Borzoi Dog Breed
Also known as the Russian Wolfhound, the first note of the Borzoi dog breed is during 1650 in Russia. Bred in Russia, the Borzoi were owned by Russian nobles and were bred to accompany them as coursing and hunting dogs.
They were used in teams in order to hunt for rabbits, wolves and foxes. For some of the hunts there would be as many as 100 Borzoi, separated down into teams of three, perfectly sized to be able to catch their prey. They continued to be the dog of choice until 1861, when the number of nobles hunting dwindled, along with the number of Borzoi dogs that they owned too.
It was during 1873 that those who loved the breed, became alarmed at the lack of the dogs throughout the world. As a result they created the Imperial Association in order to promote and protect the breed.
Many Borzoi were exported out of the country or given as gifts. Considering the breed was nearly completely wiped out again during 1918, this was great news for those that considered themselves a fan.
The Borzoi is a tall and lean dog that boasts a beautiful and silky coat. They can be described as elegant and refined thanks to their body, which is finished with a long, delicate and narrow head.
A gentle giant, The Borzoi is a quiet, intelligent and sensible companion, ideal for those who have plenty of time to give. They are trusting of people, and generally not shy around strangers, however, this particular dog is always at its happiest when it is with its owner.
They are easy going, however they are not always easy to train as their intelligence means they can be stubborn.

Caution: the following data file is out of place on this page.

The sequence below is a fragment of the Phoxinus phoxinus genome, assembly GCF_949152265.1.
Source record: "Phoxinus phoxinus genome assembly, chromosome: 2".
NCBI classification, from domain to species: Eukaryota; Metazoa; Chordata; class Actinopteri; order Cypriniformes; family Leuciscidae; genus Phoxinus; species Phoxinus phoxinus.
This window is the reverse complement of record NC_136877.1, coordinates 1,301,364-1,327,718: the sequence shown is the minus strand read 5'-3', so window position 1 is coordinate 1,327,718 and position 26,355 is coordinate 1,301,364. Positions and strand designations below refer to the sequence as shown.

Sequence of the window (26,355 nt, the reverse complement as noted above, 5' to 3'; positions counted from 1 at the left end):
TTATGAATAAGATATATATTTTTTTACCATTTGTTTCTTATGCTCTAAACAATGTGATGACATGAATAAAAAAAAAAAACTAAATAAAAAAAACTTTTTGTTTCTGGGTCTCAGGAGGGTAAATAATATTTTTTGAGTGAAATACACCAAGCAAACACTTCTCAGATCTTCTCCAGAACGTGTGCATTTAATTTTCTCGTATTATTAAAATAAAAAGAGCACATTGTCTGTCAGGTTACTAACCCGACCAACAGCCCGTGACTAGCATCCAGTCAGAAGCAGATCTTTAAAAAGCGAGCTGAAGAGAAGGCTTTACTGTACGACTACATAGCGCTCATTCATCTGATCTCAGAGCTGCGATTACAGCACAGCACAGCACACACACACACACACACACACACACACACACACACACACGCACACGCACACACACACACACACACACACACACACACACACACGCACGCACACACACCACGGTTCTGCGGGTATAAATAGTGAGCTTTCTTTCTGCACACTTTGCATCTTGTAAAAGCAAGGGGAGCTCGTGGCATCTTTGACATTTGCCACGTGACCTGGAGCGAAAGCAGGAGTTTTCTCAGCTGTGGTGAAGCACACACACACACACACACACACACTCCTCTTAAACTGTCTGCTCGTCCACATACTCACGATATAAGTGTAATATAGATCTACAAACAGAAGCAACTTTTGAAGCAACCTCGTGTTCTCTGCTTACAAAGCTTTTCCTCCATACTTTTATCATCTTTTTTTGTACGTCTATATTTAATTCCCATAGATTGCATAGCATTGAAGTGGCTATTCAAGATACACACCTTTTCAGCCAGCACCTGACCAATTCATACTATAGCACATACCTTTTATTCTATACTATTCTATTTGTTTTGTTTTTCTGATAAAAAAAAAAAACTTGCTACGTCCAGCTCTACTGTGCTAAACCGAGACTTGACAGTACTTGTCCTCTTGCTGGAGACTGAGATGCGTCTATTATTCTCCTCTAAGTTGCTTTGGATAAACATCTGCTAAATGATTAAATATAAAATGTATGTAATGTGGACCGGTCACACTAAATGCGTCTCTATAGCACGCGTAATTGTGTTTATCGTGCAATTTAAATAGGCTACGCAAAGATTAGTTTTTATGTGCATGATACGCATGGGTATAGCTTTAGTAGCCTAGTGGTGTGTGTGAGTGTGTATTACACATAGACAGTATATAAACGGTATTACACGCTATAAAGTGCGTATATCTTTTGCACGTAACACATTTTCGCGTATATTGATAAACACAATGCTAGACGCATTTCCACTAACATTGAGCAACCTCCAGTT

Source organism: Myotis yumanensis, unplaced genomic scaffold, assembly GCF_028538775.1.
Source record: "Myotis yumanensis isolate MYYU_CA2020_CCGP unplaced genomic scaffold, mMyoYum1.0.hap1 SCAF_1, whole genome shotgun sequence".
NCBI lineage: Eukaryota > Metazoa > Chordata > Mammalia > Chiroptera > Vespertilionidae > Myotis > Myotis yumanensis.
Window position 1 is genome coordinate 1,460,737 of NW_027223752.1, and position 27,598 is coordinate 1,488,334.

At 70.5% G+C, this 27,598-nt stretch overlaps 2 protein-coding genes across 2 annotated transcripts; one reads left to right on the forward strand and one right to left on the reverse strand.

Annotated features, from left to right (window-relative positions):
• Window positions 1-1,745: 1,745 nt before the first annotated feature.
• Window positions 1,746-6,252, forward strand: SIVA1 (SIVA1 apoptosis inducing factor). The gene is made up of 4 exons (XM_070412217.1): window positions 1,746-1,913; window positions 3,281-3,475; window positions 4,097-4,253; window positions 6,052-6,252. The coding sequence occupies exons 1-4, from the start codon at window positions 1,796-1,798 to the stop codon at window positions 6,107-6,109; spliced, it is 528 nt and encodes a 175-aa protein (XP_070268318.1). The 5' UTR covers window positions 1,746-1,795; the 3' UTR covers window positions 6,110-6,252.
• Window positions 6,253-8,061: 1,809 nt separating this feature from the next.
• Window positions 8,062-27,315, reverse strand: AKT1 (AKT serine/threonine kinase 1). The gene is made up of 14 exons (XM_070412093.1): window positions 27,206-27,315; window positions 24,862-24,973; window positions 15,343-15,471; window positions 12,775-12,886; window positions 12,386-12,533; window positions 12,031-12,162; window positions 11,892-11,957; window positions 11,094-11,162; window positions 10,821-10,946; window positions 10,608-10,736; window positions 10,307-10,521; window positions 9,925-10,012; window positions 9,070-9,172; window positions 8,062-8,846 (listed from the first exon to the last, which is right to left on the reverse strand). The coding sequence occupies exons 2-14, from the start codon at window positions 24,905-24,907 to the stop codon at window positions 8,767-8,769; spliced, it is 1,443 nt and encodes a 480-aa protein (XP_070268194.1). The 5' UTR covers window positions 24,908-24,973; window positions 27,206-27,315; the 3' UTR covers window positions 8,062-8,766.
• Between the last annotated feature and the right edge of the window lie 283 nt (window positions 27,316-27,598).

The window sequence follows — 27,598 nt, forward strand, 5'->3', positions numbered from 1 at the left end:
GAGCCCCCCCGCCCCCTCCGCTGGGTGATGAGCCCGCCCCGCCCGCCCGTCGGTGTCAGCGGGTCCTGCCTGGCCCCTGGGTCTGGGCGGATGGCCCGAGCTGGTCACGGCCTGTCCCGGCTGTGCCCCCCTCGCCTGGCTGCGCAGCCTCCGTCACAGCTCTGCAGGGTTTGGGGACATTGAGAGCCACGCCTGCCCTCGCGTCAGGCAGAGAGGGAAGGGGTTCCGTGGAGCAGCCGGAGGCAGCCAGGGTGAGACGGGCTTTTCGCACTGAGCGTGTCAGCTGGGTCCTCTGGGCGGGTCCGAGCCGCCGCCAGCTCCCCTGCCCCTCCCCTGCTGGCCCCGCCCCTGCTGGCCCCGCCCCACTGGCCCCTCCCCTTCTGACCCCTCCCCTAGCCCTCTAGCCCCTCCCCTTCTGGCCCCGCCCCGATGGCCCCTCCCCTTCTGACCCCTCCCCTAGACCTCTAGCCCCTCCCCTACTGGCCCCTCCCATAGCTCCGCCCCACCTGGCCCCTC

A house dog, owners of a Borzoi will quickly realise that these dogs love their home comforts. In fact, you may find yourself sharing your furniture with them, or having to give them plenty of comfy places for them to rest.
They require daily exercise, however they are not seen as being high energy dogs. They should only need a 20 minute walk each day, and perhaps a bit of time in a safe and fenced off outside area.
Training a Borzoi isn’t easy, as these dogs are known to have a mind of their own. Some people may think this means they are not intelligent, however, it is quite the opposite. In fact, they are often considering what is in it for them, and whether they want to do what you asked them.
You should try to keep the training of your Borzoi nice and varied, as they can quickly become bored with repetition, and your training approaches should be based on positive reinforcement, as this is what they respond to best.
Lifespan: 10 to 12 years
Borzoi are susceptible to bloating. This means that you should only ever feed them small and frequent meals and avoid any form of heavy exercise after eating. They can also be sensitive to drugs, in particular anaesthetics, as they lack body fat.
Ranked 75th in Stanley Coren’s “The Intelligence of Dogs”.
As they are trained to be hunting dogs and sighthounds, a Borzoi will chase anything that moves, this means that they should always be kept on the lead, unless they are in a securely fenced off area.
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All young children should be supervised in the presence of a dog.